Last week, Keter gave a 30-day notice period to the geothermal independent power producers (IPPs), to start producing electricity from steam wells or have their contracts terminated.
Local media the Standard reported that the cabinet secretary said that there is enough steam at the Menengai Crater to add 105MW of electricity to the national grid.
In 2014, Reuters reported that Quantam Power East Africa, Orpower Twenty Two and Sosian Energy were the chosen companies for the development of three geothermal power plants, each with an output capacity of 35MW.
However, it is reported that there has been disagreements over the quantity of steam available at the site and its sustainability, with the IPPs claiming it is not enough for power generation.
Keter has pointed out that this has had a negative impact on the Geothermal Development Company’s (GDC) operations.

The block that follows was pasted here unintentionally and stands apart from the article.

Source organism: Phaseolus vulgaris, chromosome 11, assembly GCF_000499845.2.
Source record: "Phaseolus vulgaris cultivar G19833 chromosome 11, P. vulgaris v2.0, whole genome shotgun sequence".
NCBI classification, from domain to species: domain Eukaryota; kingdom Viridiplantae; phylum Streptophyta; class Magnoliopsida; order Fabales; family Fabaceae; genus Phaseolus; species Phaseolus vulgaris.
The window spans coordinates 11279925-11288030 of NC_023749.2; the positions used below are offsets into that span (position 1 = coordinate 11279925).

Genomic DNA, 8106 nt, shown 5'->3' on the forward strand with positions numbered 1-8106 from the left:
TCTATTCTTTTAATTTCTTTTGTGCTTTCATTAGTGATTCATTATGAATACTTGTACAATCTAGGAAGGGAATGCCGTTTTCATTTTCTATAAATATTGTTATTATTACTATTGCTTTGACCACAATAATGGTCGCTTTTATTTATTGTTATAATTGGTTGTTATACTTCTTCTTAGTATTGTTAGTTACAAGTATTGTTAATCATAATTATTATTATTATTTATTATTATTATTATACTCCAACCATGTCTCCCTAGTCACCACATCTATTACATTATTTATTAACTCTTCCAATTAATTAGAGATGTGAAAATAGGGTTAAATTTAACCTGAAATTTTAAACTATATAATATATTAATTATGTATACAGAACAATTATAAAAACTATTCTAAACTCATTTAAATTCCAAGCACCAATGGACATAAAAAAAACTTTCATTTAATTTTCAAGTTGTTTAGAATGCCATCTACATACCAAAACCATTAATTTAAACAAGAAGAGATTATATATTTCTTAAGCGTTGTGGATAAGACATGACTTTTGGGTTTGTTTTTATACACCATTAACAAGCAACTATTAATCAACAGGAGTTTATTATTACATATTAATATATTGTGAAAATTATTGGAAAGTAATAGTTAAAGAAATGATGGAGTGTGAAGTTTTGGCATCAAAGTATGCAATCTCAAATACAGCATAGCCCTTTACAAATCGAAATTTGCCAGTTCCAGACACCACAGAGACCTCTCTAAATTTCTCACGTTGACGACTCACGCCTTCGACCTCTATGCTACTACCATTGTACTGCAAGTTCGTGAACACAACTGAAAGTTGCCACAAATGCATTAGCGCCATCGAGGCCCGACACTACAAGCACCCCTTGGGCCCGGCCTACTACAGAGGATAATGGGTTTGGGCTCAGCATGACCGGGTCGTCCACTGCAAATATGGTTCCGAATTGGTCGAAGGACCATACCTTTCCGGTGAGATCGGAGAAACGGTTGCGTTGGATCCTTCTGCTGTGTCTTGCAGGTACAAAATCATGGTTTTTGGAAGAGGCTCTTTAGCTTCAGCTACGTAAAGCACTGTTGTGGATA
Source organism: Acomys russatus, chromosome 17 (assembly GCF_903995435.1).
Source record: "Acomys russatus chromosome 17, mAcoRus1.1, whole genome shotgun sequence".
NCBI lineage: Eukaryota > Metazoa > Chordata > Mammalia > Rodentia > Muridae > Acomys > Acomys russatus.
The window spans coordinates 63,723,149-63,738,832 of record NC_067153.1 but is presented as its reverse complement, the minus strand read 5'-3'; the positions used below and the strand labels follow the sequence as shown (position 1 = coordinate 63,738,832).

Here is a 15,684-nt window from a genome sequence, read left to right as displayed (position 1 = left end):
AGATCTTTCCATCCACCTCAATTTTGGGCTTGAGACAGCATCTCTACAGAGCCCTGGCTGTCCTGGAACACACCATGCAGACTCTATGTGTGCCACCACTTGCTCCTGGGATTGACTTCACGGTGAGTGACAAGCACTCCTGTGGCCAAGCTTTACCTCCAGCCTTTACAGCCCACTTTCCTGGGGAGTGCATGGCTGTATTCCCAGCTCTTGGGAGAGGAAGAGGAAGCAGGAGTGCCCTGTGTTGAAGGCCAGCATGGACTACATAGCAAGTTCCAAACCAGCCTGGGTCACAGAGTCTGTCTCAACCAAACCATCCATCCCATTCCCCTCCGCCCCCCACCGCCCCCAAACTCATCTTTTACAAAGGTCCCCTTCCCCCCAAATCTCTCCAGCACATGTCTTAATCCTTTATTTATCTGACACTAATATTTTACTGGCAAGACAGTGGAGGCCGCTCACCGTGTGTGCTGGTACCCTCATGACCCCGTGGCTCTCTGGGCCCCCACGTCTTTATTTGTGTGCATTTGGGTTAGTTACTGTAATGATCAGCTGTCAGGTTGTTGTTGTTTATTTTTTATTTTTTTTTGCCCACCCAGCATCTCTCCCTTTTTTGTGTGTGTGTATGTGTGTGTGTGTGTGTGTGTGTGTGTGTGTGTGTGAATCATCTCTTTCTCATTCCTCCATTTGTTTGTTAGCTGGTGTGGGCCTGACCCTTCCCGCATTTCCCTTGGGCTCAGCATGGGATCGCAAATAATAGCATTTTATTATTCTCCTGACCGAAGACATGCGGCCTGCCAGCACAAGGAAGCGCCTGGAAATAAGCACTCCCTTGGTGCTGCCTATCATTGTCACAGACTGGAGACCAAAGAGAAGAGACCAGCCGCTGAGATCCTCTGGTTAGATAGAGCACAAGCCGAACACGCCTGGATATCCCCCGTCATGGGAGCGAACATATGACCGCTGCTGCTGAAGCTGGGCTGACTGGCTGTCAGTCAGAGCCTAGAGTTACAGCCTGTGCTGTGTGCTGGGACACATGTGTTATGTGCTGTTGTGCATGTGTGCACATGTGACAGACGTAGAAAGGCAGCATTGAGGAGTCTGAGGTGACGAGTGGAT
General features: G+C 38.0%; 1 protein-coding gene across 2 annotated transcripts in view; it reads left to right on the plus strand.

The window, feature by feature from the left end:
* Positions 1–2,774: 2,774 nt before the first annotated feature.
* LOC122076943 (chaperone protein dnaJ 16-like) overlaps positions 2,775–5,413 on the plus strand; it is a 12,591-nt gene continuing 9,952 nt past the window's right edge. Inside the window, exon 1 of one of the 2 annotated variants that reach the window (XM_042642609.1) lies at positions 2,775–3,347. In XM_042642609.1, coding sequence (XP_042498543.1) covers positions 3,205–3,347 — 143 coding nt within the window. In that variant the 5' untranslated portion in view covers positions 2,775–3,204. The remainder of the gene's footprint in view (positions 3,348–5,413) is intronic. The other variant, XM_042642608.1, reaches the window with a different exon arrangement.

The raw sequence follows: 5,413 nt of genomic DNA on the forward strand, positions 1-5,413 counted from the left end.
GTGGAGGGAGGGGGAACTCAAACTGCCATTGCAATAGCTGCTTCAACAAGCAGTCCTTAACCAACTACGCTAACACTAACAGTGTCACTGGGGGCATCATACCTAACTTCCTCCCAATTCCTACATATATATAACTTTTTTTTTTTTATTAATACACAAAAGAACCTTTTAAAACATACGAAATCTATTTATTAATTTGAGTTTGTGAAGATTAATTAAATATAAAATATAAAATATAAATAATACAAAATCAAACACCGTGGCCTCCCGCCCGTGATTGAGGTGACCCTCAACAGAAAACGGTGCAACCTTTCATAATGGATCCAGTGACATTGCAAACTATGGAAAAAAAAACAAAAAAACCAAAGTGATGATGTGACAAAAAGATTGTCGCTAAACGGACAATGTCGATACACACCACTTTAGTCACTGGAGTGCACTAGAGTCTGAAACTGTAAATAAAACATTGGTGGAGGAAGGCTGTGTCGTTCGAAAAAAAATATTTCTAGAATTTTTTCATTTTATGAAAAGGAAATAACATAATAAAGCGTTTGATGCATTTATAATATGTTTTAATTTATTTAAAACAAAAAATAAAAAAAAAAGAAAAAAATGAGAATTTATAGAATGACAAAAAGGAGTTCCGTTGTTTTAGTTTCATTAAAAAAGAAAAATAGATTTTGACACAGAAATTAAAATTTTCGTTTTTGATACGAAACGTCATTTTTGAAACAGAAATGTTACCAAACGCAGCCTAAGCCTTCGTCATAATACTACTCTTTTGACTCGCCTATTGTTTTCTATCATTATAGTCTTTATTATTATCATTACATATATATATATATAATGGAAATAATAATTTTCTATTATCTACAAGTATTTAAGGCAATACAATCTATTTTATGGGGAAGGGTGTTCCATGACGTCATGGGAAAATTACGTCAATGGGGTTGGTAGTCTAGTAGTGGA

[quote]Keter highlighted that GDC has already consumed Sh40 billion ($394 million) of taxpayers’ money to drill 35 steam wells at the Menengai Crater, media reported.
It is reported that he launched a catering programme aimed at cutting the cost of running the geothermal programme, while speaking at the Menengai drilling site.
He said that the new wells have the capacity to produce 137MW and that more wells will be sunk.
Keter added that the GDC had already fulfilled all conditions in the contractual agreements with the IPPs and he couldn’t understand the reason for the delay in production.
Project running behind schedule
It is said that construction of the geothermal power plants was supposed to have started by October 2013 and be completed by the end of 2015.
The three companies are responsible to seek finance, construction and operation of the geothermal power plants at a total cost of $300 million.
The project was expected to give 500,000 households and 300,000 businesses access to low-cost power under the government’s 5,000MW initiative.
Kenya Electricity Transmission Company Ltd (Ketraco) has already set up a 132kV substation that will generate 105MW of power from the wells for the national grid, media reported.
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